Nigel: After we bought our land, we began searching the river for another spot where we could actually get guests down to the water. Eventually we did and we put in several hundred steps, making it very safe and only buying the best quality equipment. We did quite a bit of promotion overseas and before we knew it, we were guiding 300 – 400 guests every day. Our only competitor back then became quite jealous of our success. One day they took the then governor rafting and convinced him to make the statement: “one river one rafting company”. They closed us down and we lost everything, we had to let over 200 employees go. That governor ended up going to jail and after 2 ½ years, we managed to get back on our feet. I’m a great believer in karma and if you do the right thing the right thing will happen to you. Our professional reputation is that of being incorruptible and we have raised our boys with that mind-set.

ASIA DREAMS: Your work with elephants is internationally recognised and was even admired by the late Steve Irwin. What sparked your family’s love of elephants?

Nigel: As fate would have it, I was just sitting in my office one day and my secretary told me that a guy was downstairs waiting to see me. He had nine elephants in Bali and wanted to set up a trekking operation but had no capital. So he came to me and asked me to buy them and I offered to take a look. We drove to Taro, where the Elephant Safari Park & Lodge is today, and we travelled down an atrocious road that led to a dried out rice paddy.

Yanie and I talked about adding the elephant concept to our adventure tours, to help us diversify, and somehow the bank reluctantly decided to lend us the money to do it. The elephants were going to die without our help, and after saving the lot we started to rescue more. A film called Operation Jumbo has been distributed worldwide about our rescue efforts. We turned that barren landscape where the elephants barely existed into the lush nature park it is today. I’ve always had a green thumb, so it was really a natural fit for me.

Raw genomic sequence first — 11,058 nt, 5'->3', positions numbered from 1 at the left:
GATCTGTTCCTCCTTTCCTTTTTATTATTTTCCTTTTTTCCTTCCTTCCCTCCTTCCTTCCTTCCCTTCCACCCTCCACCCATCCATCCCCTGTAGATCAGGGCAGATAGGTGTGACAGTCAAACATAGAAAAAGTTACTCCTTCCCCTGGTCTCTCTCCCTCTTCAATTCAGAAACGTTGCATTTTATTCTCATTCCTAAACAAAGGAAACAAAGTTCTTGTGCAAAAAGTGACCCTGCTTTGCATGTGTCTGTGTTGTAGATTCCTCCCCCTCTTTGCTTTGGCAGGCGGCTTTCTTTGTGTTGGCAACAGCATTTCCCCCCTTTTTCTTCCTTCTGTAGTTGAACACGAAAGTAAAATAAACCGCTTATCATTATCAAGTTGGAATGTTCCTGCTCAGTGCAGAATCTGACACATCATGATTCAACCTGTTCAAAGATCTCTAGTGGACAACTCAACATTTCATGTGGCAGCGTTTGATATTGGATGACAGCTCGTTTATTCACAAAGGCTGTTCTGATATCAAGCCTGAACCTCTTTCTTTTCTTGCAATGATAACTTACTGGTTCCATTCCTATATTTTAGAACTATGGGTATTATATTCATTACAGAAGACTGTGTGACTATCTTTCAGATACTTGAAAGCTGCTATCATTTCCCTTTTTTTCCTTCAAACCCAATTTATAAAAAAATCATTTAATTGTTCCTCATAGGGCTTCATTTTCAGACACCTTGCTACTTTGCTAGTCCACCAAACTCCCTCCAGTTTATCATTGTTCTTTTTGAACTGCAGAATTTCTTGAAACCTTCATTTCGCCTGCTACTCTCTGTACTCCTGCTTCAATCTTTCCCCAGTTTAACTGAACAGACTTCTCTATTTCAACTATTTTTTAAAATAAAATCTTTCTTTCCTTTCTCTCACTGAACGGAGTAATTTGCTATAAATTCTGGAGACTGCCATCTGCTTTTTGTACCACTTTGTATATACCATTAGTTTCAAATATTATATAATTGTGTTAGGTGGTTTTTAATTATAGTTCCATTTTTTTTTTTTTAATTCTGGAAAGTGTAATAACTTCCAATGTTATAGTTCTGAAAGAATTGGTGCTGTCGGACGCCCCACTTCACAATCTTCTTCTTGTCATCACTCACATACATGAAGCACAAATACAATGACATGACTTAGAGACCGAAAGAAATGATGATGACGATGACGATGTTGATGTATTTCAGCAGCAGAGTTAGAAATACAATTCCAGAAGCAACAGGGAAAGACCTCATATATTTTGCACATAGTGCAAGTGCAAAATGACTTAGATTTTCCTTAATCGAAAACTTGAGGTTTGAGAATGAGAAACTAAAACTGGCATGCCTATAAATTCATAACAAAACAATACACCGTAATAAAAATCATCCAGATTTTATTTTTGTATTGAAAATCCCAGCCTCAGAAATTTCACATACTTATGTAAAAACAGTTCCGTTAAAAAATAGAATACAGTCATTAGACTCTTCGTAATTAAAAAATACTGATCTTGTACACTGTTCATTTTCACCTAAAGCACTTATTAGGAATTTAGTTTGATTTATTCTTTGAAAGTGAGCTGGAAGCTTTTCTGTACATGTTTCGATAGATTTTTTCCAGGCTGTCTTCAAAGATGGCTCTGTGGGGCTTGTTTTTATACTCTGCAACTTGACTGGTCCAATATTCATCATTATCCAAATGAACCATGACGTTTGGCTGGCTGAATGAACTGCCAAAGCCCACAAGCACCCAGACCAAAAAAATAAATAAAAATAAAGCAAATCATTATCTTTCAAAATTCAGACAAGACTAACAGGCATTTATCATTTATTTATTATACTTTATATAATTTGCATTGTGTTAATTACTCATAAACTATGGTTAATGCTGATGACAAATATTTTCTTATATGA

ASIA DREAMS: You don’t seem content resting on your laurels. What is happening with Bali Adventure Tours today and what is your vision for the future?

Nigel: We just opened a multi-million dollar adventure centre in Kedewatan, Ubud near the Kupu Kupu Barong hotel where our rafting headquarters is located. It’s truly a world-class destination for families, residents and visitors alike. We have re-opened Yanie’s restaurant – a much bigger, five-star version with a sushi bar and stunning canopy rooftop area for relaxing and enjoying the view. We have a beautiful Japanese spa, a bakery, delicatessen, and a large retail shop, House of Yanie, which was also very successful back in the day.

The rafting operation is hands down the best in Bali; very streamlined, electronic bracelets for locker access, imported rafts specially ordered from New Zealand, life jackets that fit two-year-olds on up to the largest men, an evacuation heli-pad on the roof and an emergency sick bay staffed by a professional nurse. We always strive to be the best, not the second best. We set high standards for the industry as a whole and our efforts were nationally recognised recently with a Cipta Award, given to us for our commitment to operate as sustainably as possible. Elephant Safari Park & Lodge has received the ‘Certificate of Excellence’ award for the last four years from TripAdvisor and that’s recognition we could never buy.